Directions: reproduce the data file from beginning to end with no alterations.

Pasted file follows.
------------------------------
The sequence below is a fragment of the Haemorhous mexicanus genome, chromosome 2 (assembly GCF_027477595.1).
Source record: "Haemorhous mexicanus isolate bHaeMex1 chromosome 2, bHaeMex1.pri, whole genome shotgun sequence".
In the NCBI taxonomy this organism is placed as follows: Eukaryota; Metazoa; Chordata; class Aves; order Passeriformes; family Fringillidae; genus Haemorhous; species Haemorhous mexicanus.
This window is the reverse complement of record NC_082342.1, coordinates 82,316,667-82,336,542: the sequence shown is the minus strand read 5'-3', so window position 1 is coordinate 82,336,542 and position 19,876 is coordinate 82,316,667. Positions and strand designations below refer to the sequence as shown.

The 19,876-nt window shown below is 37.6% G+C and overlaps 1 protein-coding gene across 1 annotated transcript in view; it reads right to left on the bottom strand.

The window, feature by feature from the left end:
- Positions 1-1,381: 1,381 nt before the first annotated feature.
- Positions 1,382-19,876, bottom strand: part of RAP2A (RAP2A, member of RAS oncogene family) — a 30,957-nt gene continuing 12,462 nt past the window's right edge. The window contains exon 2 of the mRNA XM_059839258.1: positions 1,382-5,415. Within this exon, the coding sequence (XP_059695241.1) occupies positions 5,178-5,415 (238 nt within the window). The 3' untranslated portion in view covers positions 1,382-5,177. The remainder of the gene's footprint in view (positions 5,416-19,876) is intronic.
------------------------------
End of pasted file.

The sequence below is a fragment of the Haemorhous mexicanus genome, chromosome 2 (assembly GCF_027477595.1).
Source record: "Haemorhous mexicanus isolate bHaeMex1 chromosome 2, bHaeMex1.pri, whole genome shotgun sequence".
In the NCBI taxonomy this organism is placed as follows: Eukaryota; Metazoa; Chordata; class Aves; order Passeriformes; family Fringillidae; genus Haemorhous; species Haemorhous mexicanus.
This window is the reverse complement of record NC_082342.1, coordinates 82,316,667-82,336,542: the sequence shown is the minus strand read 5'-3', so window position 1 is coordinate 82,336,542 and position 19,876 is coordinate 82,316,667. Positions and strand designations below refer to the sequence as shown.

The 19,876-nt window shown below is 37.6% G+C and overlaps 1 protein-coding gene across 1 annotated transcript in view; it reads right to left on the bottom strand.

The window, feature by feature from the left end:
- Positions 1-1,381: 1,381 nt before the first annotated feature.
- Positions 1,382-19,876, bottom strand: part of RAP2A (RAP2A, member of RAS oncogene family) — a 30,957-nt gene continuing 12,462 nt past the window's right edge. The window contains exon 2 of the mRNA XM_059839258.1: positions 1,382-5,415. Within this exon, the coding sequence (XP_059695241.1) occupies positions 5,178-5,415 (238 nt within the window). The 3' untranslated portion in view covers positions 1,382-5,177. The remainder of the gene's footprint in view (positions 5,416-19,876) is intronic.